Wednesday, August 17, 2005

Immigration and Multiculturalism

A multicultural society is doomed to fail.

This excellent column by Michael Barone in U.S. News on on the rising tide against multiculturalism in Europe explains how the tide may be turning over seas when it comes to attempting to integrate immigrants. Instead of believing all cultures should be celebrated equally some in Europe are starting to view immigration in the same manner as America.

Since the first people came to North America as colonists, immigrants have not expected life here to be easy and for the most part they have not been disappointed. The earliest colonists struggled to establish colonies in a hostile environment without any of the ammenities they knew in their homelands. They were forced by necessity to carve out farms, villages and finally create cities from a massive wilderness inhabited by natives who were not always that friendly.

Later generations came to a more established nation, but that very complexity brought new burdens to bear. Rampant predjudices against Irish, Italian, Jewish Eastern Europeans and Asians made life here harsh. However, each group of immigrants realized that America offered them something that they could never find back home.


The hope that if they worked hard, educated themselves and learened the ins and outs of their adopted homeland then they and their children could raise themselves to a better station in life.

All an immigrant had to do was look at the prior group to see what it had accomplished. The Italians of the late 1800s could see Irish cops, and politicians. The Eastern Europeans in the early 1900s saw Italian business owners and this continues today.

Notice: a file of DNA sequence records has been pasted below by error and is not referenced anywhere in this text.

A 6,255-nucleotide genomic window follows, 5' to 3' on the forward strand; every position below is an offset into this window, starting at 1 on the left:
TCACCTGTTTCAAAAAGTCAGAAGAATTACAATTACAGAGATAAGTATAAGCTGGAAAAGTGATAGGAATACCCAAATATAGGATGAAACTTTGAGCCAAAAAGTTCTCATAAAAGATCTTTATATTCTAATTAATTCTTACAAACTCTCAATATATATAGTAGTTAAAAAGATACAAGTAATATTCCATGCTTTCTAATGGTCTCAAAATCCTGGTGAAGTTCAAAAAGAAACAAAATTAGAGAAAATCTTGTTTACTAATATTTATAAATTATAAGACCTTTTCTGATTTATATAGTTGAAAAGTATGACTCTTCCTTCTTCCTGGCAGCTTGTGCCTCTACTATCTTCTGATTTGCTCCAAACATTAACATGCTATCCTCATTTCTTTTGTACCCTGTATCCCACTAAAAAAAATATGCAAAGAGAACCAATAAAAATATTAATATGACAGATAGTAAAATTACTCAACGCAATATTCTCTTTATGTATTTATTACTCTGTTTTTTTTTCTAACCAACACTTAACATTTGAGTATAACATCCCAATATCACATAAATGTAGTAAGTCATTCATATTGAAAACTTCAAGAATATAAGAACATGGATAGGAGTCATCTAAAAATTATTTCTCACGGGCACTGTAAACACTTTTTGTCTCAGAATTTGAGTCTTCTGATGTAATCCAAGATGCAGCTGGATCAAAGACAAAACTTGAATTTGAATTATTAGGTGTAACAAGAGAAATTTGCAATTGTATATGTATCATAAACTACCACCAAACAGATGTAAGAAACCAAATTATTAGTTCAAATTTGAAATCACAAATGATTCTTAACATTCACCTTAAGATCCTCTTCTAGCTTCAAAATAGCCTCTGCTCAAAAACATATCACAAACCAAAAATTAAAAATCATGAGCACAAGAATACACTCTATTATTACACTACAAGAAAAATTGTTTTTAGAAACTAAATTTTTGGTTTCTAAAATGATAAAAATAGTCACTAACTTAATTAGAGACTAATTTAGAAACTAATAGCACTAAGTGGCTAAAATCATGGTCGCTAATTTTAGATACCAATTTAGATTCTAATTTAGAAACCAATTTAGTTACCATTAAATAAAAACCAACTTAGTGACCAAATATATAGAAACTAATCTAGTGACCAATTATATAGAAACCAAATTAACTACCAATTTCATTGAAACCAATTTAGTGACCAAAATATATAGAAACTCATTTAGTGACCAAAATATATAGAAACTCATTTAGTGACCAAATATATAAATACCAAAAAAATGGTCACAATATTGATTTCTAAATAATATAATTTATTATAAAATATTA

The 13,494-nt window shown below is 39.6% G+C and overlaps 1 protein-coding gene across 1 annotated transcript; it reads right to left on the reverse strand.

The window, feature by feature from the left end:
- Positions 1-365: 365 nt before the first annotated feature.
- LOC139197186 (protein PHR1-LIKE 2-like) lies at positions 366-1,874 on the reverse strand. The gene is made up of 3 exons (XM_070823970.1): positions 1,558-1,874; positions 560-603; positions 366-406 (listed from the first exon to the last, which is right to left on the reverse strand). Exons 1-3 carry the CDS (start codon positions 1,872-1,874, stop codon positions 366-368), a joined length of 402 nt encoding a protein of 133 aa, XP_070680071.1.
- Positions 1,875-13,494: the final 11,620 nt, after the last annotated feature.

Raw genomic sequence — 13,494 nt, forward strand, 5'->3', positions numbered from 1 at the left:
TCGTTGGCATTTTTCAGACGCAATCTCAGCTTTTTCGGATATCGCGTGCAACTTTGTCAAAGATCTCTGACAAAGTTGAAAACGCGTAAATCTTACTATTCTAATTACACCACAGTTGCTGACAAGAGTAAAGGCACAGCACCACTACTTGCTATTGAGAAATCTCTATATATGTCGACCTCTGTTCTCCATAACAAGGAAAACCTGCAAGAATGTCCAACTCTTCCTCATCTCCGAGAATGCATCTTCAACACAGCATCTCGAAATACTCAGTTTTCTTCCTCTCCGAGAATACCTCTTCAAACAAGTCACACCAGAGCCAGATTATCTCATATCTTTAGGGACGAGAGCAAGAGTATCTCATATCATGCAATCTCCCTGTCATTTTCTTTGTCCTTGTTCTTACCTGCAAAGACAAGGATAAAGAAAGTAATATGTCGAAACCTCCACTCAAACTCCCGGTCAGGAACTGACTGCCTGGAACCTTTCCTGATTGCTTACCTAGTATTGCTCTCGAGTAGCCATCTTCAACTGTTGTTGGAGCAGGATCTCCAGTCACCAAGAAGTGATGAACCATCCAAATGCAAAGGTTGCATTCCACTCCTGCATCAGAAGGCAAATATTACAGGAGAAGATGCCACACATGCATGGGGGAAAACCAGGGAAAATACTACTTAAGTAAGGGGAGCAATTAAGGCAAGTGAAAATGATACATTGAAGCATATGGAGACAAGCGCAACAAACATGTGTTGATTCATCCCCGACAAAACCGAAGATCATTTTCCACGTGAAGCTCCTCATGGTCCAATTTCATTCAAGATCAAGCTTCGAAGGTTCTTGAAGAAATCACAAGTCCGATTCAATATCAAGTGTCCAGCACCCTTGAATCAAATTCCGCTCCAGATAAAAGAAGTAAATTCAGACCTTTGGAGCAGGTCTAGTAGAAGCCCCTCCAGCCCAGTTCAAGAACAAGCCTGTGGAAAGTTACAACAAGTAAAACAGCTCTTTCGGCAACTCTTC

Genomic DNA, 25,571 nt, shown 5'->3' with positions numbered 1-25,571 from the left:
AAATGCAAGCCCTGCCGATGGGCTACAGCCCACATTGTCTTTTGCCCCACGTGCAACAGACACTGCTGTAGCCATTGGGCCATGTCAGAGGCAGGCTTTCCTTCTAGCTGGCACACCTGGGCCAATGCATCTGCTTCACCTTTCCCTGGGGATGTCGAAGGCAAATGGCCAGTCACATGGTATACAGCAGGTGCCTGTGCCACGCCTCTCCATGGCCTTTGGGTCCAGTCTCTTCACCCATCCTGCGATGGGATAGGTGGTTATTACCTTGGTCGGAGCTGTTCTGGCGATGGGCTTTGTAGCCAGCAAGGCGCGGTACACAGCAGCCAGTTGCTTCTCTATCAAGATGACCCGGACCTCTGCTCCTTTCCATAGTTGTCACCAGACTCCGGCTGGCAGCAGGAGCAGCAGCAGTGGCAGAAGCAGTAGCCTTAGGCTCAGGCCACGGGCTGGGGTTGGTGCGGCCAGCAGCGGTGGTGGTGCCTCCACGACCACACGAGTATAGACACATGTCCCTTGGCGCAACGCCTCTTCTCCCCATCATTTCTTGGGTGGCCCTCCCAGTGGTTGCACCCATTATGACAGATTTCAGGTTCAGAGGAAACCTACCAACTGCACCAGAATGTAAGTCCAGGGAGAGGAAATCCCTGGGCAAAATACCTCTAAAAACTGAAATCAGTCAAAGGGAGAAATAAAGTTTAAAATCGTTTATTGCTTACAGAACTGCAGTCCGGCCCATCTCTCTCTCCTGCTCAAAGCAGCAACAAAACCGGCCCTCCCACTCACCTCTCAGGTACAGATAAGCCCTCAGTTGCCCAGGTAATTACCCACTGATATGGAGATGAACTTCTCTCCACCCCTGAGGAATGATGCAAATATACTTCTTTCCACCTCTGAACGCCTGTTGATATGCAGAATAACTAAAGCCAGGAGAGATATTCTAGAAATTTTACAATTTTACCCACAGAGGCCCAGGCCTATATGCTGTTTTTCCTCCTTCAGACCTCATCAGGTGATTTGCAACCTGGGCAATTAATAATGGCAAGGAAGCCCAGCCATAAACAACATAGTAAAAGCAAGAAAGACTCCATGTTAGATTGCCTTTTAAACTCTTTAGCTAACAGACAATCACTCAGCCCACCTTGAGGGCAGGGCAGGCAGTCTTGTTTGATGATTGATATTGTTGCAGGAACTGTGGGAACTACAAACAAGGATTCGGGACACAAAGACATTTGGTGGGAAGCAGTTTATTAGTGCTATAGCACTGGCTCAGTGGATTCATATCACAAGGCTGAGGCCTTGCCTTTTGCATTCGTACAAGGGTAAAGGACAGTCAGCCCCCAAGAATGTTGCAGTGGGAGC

All of these people gave and took from their new country. They realized that to get ahead you had to make some concessions to the locals, but in the end America did not demand that you give up your cherished religion or old country practices.

While America was willing to offer hope to a newcomer, what it would not give is charity. And in the end that was a blessing.

Charity is the first item given to many newcomers in Europe. There is an entire welfare system in place designed to get someone settled in, but not to encourage them to do more. Millions of Arabs, North Africans and South East Asians live in small enclaves scattered about European cities. They endure massive unemployment and are social outcasts.

The liberal/socialist safety net that caught them upon their arrival has turned into a trap from which they cannot or will not escape. After all, why work when the government is willing to give you money for sitting around your apartment all the while building a festering hatred for your lot in life and the country that is nice enough to support your layabout ways.

This situation never arose in America. If you did not go out and work you starved. It was a harsh, but simple formula. This system does work. By forcing people to go and fend for themselves they have to interact with those already here and learn the local culture and habits. In turn the established citizenry is forced to mingle with the newcomers. This is a simplification of a process that is anything but effortless. The immigrants will suffer the predjudicial slings and arrows that are still fired with annoying frequency.

But the end result is and was an American. Call it hazing if you will. If an immigrant truly wishes to belong it must be proven.


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